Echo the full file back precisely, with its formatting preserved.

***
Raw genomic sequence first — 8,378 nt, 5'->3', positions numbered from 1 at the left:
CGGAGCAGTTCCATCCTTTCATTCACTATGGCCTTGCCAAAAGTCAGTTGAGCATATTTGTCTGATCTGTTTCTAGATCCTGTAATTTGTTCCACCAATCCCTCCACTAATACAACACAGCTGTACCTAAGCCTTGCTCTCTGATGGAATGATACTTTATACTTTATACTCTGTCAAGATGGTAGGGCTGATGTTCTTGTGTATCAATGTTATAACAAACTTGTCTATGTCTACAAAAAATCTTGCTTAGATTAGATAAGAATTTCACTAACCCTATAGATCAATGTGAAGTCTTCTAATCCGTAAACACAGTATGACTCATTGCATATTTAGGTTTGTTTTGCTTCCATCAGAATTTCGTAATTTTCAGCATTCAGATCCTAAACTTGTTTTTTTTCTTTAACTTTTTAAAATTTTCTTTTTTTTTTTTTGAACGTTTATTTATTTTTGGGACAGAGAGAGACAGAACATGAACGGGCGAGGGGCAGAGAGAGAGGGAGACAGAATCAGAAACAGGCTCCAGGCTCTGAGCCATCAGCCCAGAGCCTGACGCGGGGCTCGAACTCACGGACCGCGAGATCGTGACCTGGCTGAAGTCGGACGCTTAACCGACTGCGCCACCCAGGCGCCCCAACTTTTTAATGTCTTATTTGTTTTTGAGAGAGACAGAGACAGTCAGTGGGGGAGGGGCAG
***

Raw genomic sequence first — 8,378 nt, 5'->3', positions numbered from 1 at the left:
CGGAGCAGTTCCATCCTTTCATTCACTATGGCCTTGCCAAAAGTCAGTTGAGCATATTTGTCTGATCTGTTTCTAGATCCTGTAATTTGTTCCACCAATCCCTCCACTAATACAACACAGCTGTACCTAAGCCTTGCTCTCTGATGGAATGATACTTTATACTTTATACTCTGTCAAGATGGTAGGGCTGATGTTCTTGTGTATCAATGTTATAACAAACTTGTCTATGTCTACAAAAAATCTTGCTTAGATTAGATAAGAATTTCACTAACCCTATAGATCAATGTGAAGTCTTCTAATCCGTAAACACAGTATGACTCATTGCATATTTAGGTTTGTTTTGCTTCCATCAGAATTTCGTAATTTTCAGCATTCAGATCCTAAACTTGTTTTTTTTCTTTAACTTTTTAAAATTTTCTTTTTTTTTTTTTGAACGTTTATTTATTTTTGGGACAGAGAGAGACAGAACATGAACGGGCGAGGGGCAGAGAGAGAGGGAGACAGAATCAGAAACAGGCTCCAGGCTCTGAGCCATCAGCCCAGAGCCTGACGCGGGGCTCGAACTCACGGACCGCGAGATCGTGACCTGGCTGAAGTCGGACGCTTAACCGACTGCGCCACCCAGGCGCCCCAACTTTTTAATGTCTTATTTGTTTTTGAGAGAGACAGAGACAGTCAGTGGGGGAGGGGCAG